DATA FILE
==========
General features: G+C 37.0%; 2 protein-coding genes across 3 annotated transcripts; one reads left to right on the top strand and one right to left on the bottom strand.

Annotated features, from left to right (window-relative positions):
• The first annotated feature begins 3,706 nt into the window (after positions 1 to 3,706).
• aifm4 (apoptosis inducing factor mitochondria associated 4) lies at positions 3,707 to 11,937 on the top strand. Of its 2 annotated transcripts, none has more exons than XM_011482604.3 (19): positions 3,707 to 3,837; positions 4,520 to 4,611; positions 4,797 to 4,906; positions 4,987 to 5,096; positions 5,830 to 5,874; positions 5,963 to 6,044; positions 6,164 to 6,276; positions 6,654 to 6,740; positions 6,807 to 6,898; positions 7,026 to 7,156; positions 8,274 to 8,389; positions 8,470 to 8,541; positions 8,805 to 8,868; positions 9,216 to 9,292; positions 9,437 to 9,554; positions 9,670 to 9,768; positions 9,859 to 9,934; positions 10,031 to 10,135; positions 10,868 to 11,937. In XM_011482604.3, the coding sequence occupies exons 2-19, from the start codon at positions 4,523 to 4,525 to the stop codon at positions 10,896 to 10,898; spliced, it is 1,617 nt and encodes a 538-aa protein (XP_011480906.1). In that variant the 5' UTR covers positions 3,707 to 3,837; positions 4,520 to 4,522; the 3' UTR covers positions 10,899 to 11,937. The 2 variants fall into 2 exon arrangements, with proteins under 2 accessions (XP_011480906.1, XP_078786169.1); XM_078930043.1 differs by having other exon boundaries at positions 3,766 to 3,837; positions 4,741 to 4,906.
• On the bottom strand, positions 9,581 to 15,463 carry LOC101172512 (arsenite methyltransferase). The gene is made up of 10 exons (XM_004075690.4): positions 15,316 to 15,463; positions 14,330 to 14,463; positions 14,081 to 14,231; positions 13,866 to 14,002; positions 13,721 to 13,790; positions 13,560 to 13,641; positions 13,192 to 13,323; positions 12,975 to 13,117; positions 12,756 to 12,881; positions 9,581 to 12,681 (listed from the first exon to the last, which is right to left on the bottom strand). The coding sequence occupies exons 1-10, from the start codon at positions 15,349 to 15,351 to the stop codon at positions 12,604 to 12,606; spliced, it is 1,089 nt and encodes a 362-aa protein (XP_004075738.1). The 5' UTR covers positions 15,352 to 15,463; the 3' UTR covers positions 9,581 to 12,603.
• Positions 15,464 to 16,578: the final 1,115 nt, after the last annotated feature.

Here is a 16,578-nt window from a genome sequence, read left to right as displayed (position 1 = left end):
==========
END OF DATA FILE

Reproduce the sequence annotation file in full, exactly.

General features: G+C 37.0%; 2 protein-coding genes across 3 annotated transcripts; one reads left to right on the top strand and one right to left on the bottom strand.

Annotated features, from left to right (window-relative positions):
• The first annotated feature begins 3,706 nt into the window (after positions 1 to 3,706).
• aifm4 (apoptosis inducing factor mitochondria associated 4) lies at positions 3,707 to 11,937 on the top strand. Of its 2 annotated transcripts, none has more exons than XM_011482604.3 (19): positions 3,707 to 3,837; positions 4,520 to 4,611; positions 4,797 to 4,906; positions 4,987 to 5,096; positions 5,830 to 5,874; positions 5,963 to 6,044; positions 6,164 to 6,276; positions 6,654 to 6,740; positions 6,807 to 6,898; positions 7,026 to 7,156; positions 8,274 to 8,389; positions 8,470 to 8,541; positions 8,805 to 8,868; positions 9,216 to 9,292; positions 9,437 to 9,554; positions 9,670 to 9,768; positions 9,859 to 9,934; positions 10,031 to 10,135; positions 10,868 to 11,937. In XM_011482604.3, the coding sequence occupies exons 2-19, from the start codon at positions 4,523 to 4,525 to the stop codon at positions 10,896 to 10,898; spliced, it is 1,617 nt and encodes a 538-aa protein (XP_011480906.1). In that variant the 5' UTR covers positions 3,707 to 3,837; positions 4,520 to 4,522; the 3' UTR covers positions 10,899 to 11,937. The 2 variants fall into 2 exon arrangements, with proteins under 2 accessions (XP_011480906.1, XP_078786169.1); XM_078930043.1 differs by having other exon boundaries at positions 3,766 to 3,837; positions 4,741 to 4,906.
• On the bottom strand, positions 9,581 to 15,463 carry LOC101172512 (arsenite methyltransferase). The gene is made up of 10 exons (XM_004075690.4): positions 15,316 to 15,463; positions 14,330 to 14,463; positions 14,081 to 14,231; positions 13,866 to 14,002; positions 13,721 to 13,790; positions 13,560 to 13,641; positions 13,192 to 13,323; positions 12,975 to 13,117; positions 12,756 to 12,881; positions 9,581 to 12,681 (listed from the first exon to the last, which is right to left on the bottom strand). The coding sequence occupies exons 1-10, from the start codon at positions 15,349 to 15,351 to the stop codon at positions 12,604 to 12,606; spliced, it is 1,089 nt and encodes a 362-aa protein (XP_004075738.1). The 5' UTR covers positions 15,352 to 15,463; the 3' UTR covers positions 9,581 to 12,603.
• Positions 15,464 to 16,578: the final 1,115 nt, after the last annotated feature.

Here is a 16,578-nt window from a genome sequence, read left to right as displayed (position 1 = left end):